Blank Page: An Unwritten Story of Sex

Blank Page: An Unwritten Story of Sex

What does sex have to do with blank pages? And have you ever wondered what those first few blank pages in every book are for anyways? Are publishers giving us a little buffer in case we spill some beef stew that sinks through the cover? Are they places to jot down notes or doodle brilliant new inventions like Di Vinci while we should be studying? Did someone think there was more to be added to the story?

Whatever the reason, those blank pages remind me that our books could be empty from cover to cover, that at one point here was nothing written, that there was a time when Moby-Dick did not swim through literary oceans and Mad Captain Ahab did not even have a leg to lose to the White Whale, and that at one point Frodo never had the journey towards Mordor awaiting nor the ring of power hanging heavy on his neck.

OK, here is my point: our lives begin like empty books, each day we fill the pages with our story. Some of our best stories revolve around love and sex—I mean most of us are here because of it, right?—and yet some of the worst passages of our lives are those of mistakes, abuse, and rape.

Claire Richards is addressing these written and unwritten things in her new play/performance TONIGHT through FRIDAY 7 PM @ the Tau Center! Her creativity blends the darkest with the deepest stories spoken through the voices of community members accented by professional dancers. It is a performance that touches every member of our community, celebrates what could be beautiful, and speaks to some of our deepest struggles. Come and be apart of turning over a new page in our world.

Below is an interview with Claire Richards, Artistic Director of SEED Performance Art

Twigz: So Claire, we here at The Noisy Neighbor have heard quite a bit of noise coming from your direction? What’s the big deal?

Claire: Well, it is nice to know that SEED is gaining recognition in Winona! SEED’s mission is to create art for Winona, by Winona. That basically means, we take stories from the community and use the arts as a vehicle through which to tell them. Our artists are from Winona, our concepts are from Winona, and our production value is pretty amazing, if I do say so myself!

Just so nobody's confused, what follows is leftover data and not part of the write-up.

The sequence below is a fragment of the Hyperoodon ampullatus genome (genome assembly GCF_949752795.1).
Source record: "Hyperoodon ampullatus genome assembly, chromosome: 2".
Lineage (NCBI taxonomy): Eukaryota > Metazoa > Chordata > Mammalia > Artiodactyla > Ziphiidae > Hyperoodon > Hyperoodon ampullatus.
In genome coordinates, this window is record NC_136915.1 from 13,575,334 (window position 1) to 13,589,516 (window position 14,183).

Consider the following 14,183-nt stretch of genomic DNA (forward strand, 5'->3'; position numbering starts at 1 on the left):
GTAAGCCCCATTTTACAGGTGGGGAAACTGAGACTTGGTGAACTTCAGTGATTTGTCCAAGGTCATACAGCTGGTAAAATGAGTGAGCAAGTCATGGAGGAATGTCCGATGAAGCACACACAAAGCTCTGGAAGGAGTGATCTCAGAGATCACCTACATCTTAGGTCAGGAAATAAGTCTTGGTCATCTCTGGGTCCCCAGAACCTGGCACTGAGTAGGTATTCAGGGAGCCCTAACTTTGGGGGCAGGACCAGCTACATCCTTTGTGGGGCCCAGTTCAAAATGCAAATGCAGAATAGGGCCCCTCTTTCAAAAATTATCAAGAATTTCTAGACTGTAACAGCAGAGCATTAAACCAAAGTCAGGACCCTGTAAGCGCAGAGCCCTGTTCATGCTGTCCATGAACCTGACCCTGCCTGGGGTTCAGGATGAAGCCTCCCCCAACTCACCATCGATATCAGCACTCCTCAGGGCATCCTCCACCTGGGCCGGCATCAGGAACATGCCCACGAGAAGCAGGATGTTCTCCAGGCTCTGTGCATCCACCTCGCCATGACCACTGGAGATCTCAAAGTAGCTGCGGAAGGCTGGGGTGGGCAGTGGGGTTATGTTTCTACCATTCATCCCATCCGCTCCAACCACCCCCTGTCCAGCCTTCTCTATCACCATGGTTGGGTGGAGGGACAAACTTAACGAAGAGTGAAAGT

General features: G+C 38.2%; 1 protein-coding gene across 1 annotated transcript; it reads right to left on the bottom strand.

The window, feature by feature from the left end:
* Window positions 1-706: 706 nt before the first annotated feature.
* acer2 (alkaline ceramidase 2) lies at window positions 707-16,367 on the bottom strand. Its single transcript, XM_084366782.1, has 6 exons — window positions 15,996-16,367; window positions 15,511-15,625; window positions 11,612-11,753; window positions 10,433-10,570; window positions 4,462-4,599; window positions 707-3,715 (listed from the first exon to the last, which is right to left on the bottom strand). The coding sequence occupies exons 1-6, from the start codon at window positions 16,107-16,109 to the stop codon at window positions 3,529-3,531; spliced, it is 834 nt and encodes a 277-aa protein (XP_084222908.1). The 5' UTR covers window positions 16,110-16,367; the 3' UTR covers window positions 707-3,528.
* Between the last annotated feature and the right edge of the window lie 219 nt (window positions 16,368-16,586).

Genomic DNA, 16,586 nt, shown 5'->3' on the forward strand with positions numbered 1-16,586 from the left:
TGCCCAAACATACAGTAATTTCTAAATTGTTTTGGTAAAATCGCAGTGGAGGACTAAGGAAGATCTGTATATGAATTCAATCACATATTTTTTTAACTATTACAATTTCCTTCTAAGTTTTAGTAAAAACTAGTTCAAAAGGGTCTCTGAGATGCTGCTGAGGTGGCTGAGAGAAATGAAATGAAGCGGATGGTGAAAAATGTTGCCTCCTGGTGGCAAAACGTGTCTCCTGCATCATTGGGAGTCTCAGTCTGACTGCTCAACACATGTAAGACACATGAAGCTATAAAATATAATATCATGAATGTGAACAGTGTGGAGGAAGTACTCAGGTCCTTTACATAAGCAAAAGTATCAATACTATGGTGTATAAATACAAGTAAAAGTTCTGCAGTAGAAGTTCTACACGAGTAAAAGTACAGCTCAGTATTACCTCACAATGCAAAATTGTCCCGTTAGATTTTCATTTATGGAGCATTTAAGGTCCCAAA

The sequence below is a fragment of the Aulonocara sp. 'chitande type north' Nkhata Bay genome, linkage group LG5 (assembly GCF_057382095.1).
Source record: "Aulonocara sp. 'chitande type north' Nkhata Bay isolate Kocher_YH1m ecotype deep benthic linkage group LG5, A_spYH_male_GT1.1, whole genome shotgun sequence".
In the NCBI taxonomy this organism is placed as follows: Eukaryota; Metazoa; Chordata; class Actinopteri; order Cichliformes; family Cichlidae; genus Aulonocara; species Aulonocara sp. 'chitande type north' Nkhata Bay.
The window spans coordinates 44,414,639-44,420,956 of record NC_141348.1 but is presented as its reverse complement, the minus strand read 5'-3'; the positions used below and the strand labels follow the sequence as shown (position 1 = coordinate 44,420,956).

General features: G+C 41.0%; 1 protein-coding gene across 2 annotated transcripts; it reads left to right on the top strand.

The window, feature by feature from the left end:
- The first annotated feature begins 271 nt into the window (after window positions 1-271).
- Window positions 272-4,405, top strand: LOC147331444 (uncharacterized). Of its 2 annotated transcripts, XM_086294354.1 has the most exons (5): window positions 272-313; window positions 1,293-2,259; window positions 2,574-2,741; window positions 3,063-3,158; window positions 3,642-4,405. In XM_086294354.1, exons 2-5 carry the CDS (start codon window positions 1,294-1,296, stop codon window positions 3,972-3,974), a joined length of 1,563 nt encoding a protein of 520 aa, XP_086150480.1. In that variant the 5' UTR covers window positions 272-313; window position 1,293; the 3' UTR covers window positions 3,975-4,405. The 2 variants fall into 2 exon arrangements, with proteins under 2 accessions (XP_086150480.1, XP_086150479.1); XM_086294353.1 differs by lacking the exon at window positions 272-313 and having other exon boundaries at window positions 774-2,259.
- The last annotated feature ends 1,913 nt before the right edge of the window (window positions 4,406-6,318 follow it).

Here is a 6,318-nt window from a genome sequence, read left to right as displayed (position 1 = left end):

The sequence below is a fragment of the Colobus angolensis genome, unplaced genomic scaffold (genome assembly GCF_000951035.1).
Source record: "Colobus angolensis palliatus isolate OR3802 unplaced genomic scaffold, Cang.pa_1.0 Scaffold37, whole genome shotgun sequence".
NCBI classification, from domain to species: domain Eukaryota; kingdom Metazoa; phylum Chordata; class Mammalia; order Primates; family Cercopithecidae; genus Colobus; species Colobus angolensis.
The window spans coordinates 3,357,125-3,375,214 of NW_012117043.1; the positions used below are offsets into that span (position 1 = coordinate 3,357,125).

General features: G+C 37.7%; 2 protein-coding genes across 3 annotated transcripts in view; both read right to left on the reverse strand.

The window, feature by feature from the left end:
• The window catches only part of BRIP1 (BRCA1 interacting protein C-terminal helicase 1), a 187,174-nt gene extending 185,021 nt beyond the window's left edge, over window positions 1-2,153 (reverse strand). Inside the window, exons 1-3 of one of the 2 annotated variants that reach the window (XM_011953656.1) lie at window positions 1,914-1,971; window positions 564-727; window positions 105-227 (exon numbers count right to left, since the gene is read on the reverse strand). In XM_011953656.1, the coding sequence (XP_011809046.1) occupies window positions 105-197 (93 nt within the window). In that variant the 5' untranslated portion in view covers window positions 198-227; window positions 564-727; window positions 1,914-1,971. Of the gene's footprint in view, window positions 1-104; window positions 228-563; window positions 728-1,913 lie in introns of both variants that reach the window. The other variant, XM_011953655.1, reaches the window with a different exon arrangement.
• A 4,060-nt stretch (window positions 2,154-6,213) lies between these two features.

Twigz: Since I am waiting for marriage, why is this so important? Who needs to hear this? And why should they come?

Claire: Blank Page celebrates the choice to be sexually active on one’s own terms…sexual freedom is a right that should be respected on an individual level. Survivors of sexual violence didn’t have a choice. That is why it is important to continue to raise awareness around the conversation of sexual violence prevention.

Twigz: OK, some of us know your “style.” How would you describe what you do? Theater? Performance? Post-modern-gobbledygook?

Claire: SEED’s style uses theatrical devices to highlight story telling. We bring in whichever artistic medium is the most appropriate to convey the story. In this case, we are using spoken word and dance. In the past, we have used painting, and fictional narratives, in the future we intend to use photography and music. We use found space for our performances, not just because we have yet to find a place to plant ourselves (see what I did there…with SEED?! Ok, I’ll see myself out.). I love the idea of transforming a place out of the ordinary purpose it serves and endowing it in a way that it becomes part of the art we are presenting.

Twigz: Tell me about the faces behind the masks. Who are your artists?

Claire: We have four dancers: Genevieve Draskoci-Johnson, Annika Gunderson, Pedro Lander, and Jacqueline Markevitch Paulsen.

Four readers: Jayston Seeling, Will Hesch, Rob Thomas, Keagan Anderson

And two amazing technicians:
Dave King — Sound Design
Sam Michael — Lighting Design

Twigz: What’s your story? Why are you in sleepy, wholesome, little Winona, stirring up trouble and noise?

Claire: I don’t really fully understand this question. I am practicing my art in a community that is very receptive to the practice of art. SEED’s art is a different medium than some of the other conventions that are being used in Winona, but I think it is important to promote diversity. My personal background is in theatre. I studied it in college, practiced it in Connecticut and New York for a minute. Now that I have made Winona my home, I intend to continue enjoying this artistic convention.

SEED Performance Art

Photo taken by Brianna Klapperich

 

Twigz: Where the f-f-f-fur coats and wool socks is this happening, anyways? And when should I be there?

Claire: YES!! The details!!
7pm, March 5th,6th, &7th

Tau Center Rotunda

(511 Hilbert Street)

Tickets available at the door or online.                            $8 student/$10 adult

 

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